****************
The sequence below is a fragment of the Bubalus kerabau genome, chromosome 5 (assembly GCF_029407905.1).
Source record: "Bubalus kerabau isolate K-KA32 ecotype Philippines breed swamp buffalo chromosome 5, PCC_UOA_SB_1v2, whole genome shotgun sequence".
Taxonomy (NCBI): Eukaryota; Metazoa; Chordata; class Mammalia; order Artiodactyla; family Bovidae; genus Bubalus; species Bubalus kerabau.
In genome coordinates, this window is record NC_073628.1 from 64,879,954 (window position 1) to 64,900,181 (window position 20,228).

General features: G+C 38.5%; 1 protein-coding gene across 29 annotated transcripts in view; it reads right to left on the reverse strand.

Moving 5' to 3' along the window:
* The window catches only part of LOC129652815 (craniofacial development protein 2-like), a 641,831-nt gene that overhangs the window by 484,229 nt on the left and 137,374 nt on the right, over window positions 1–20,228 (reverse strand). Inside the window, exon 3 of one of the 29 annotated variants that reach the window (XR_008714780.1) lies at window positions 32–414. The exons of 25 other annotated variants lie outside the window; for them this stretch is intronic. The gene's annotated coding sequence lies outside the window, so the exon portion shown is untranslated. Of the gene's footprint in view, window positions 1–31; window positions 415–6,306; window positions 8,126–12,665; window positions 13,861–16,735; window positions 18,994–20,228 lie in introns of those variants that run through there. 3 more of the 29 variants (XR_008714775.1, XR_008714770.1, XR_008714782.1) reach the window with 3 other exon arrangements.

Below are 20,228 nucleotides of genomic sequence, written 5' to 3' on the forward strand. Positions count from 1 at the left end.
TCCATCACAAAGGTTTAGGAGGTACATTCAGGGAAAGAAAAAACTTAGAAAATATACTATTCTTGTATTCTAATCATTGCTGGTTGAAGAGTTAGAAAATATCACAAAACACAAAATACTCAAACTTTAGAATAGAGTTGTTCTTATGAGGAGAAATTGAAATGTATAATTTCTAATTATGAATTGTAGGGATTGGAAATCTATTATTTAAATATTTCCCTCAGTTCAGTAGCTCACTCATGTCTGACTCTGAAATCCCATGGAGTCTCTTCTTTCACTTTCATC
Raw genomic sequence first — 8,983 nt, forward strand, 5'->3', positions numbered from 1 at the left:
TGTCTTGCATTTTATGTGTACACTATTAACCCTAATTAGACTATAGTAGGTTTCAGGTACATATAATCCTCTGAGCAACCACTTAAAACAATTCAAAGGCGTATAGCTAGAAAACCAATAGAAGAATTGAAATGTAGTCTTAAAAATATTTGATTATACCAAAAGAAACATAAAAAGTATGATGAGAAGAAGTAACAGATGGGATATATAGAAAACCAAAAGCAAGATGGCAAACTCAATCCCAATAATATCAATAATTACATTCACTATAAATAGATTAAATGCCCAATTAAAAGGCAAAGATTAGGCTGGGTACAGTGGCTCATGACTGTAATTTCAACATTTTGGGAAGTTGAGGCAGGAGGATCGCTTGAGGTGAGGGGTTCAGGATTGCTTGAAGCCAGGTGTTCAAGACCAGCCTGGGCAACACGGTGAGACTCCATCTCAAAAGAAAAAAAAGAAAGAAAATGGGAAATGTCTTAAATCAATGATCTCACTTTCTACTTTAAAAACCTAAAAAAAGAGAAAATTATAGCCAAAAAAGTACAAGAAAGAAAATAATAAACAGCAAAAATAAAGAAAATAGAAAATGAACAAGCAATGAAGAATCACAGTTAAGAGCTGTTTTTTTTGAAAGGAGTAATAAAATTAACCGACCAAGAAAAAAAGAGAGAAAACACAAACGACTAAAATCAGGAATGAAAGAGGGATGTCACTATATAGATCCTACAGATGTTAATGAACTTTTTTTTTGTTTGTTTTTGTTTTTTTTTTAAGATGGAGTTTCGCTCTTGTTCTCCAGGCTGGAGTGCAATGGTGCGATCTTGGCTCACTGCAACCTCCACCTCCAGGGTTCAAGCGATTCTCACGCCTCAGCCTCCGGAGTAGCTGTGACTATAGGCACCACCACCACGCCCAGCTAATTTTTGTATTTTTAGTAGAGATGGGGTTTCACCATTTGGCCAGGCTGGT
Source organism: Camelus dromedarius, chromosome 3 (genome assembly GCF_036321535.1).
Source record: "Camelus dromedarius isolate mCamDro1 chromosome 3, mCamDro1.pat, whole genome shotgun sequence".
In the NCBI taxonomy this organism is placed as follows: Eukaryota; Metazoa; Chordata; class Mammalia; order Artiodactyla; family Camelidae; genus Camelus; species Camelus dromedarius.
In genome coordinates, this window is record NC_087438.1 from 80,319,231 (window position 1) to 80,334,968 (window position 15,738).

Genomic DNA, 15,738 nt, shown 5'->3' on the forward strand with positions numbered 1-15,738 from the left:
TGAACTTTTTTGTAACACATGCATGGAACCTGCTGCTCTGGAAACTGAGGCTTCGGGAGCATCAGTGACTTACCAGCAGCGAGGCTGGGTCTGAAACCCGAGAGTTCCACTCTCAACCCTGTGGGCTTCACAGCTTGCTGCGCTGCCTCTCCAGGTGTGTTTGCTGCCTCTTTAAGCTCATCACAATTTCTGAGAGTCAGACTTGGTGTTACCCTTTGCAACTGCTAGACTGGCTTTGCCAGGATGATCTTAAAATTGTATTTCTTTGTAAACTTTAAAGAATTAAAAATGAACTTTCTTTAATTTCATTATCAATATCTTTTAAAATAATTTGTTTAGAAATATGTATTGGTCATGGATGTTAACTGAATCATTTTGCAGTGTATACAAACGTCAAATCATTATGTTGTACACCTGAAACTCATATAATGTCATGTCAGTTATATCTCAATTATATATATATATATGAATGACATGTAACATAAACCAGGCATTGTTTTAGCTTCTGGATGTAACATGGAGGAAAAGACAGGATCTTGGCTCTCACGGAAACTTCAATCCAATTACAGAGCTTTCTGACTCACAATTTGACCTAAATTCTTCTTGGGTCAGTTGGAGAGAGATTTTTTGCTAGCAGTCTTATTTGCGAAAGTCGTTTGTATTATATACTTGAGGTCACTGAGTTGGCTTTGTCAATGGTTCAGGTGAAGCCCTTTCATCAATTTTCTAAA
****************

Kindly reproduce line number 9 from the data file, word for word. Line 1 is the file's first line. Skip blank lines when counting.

TCCATCACAAAGGTTTAGGAGGTACATTCAGGGAAAGAAAAAACTTAGAAAATATACTATTCTTGTATTCTAATCATTGCTGGTTGAAGAGTTAGAAAATATCACAAAACACAAAATACTCAAACTTTAGAATAGAGTTGTTCTTATGAGGAGAAATTGAAATGTATAATTTCTAATTATGAATTGTAGGGATTGGAAATCTATTATTTAAATATTTCCCTCAGTTCAGTAGCTCACTCATGTCTGACTCTGAAATCCCATGGAGTCTCTTCTTTCACTTTCATC